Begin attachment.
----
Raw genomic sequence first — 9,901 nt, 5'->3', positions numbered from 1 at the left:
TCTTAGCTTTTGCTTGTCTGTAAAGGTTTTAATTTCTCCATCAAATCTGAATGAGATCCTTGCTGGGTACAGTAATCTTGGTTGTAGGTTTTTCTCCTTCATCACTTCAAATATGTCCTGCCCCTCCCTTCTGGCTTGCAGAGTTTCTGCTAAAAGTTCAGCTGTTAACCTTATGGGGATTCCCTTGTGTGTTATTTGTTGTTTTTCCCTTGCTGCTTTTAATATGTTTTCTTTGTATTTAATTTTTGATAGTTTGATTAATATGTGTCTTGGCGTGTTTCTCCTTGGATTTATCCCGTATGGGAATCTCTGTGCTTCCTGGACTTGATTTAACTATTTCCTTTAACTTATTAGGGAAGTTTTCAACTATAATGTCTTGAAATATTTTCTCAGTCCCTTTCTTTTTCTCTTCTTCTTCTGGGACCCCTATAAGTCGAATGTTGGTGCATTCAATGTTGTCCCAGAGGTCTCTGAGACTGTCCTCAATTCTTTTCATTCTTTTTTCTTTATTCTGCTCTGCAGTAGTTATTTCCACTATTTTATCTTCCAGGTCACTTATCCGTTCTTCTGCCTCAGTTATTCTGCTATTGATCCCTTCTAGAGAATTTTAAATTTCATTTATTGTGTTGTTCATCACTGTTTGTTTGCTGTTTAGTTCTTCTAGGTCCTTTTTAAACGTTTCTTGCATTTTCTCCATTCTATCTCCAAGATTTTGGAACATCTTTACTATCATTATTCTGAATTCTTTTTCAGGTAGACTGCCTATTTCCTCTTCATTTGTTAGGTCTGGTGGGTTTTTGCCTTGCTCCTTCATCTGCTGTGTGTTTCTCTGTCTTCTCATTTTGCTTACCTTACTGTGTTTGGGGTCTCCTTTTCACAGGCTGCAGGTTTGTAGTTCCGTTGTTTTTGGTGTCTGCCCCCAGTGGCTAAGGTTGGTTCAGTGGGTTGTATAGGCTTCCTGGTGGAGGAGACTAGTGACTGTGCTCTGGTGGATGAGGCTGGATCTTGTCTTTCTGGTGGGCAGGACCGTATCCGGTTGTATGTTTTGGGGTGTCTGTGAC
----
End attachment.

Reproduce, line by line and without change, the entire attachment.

Raw genomic sequence first — 9,901 nt, 5'->3', positions numbered from 1 at the left:
TCTTAGCTTTTGCTTGTCTGTAAAGGTTTTAATTTCTCCATCAAATCTGAATGAGATCCTTGCTGGGTACAGTAATCTTGGTTGTAGGTTTTTCTCCTTCATCACTTCAAATATGTCCTGCCCCTCCCTTCTGGCTTGCAGAGTTTCTGCTAAAAGTTCAGCTGTTAACCTTATGGGGATTCCCTTGTGTGTTATTTGTTGTTTTTCCCTTGCTGCTTTTAATATGTTTTCTTTGTATTTAATTTTTGATAGTTTGATTAATATGTGTCTTGGCGTGTTTCTCCTTGGATTTATCCCGTATGGGAATCTCTGTGCTTCCTGGACTTGATTTAACTATTTCCTTTAACTTATTAGGGAAGTTTTCAACTATAATGTCTTGAAATATTTTCTCAGTCCCTTTCTTTTTCTCTTCTTCTTCTGGGACCCCTATAAGTCGAATGTTGGTGCATTCAATGTTGTCCCAGAGGTCTCTGAGACTGTCCTCAATTCTTTTCATTCTTTTTTCTTTATTCTGCTCTGCAGTAGTTATTTCCACTATTTTATCTTCCAGGTCACTTATCCGTTCTTCTGCCTCAGTTATTCTGCTATTGATCCCTTCTAGAGAATTTTAAATTTCATTTATTGTGTTGTTCATCACTGTTTGTTTGCTGTTTAGTTCTTCTAGGTCCTTTTTAAACGTTTCTTGCATTTTCTCCATTCTATCTCCAAGATTTTGGAACATCTTTACTATCATTATTCTGAATTCTTTTTCAGGTAGACTGCCTATTTCCTCTTCATTTGTTAGGTCTGGTGGGTTTTTGCCTTGCTCCTTCATCTGCTGTGTGTTTCTCTGTCTTCTCATTTTGCTTACCTTACTGTGTTTGGGGTCTCCTTTTCACAGGCTGCAGGTTTGTAGTTCCGTTGTTTTTGGTGTCTGCCCCCAGTGGCTAAGGTTGGTTCAGTGGGTTGTATAGGCTTCCTGGTGGAGGAGACTAGTGACTGTGCTCTGGTGGATGAGGCTGGATCTTGTCTTTCTGGTGGGCAGGACCGTATCCGGTTGTATGTTTTGGGGTGTCTGTGAC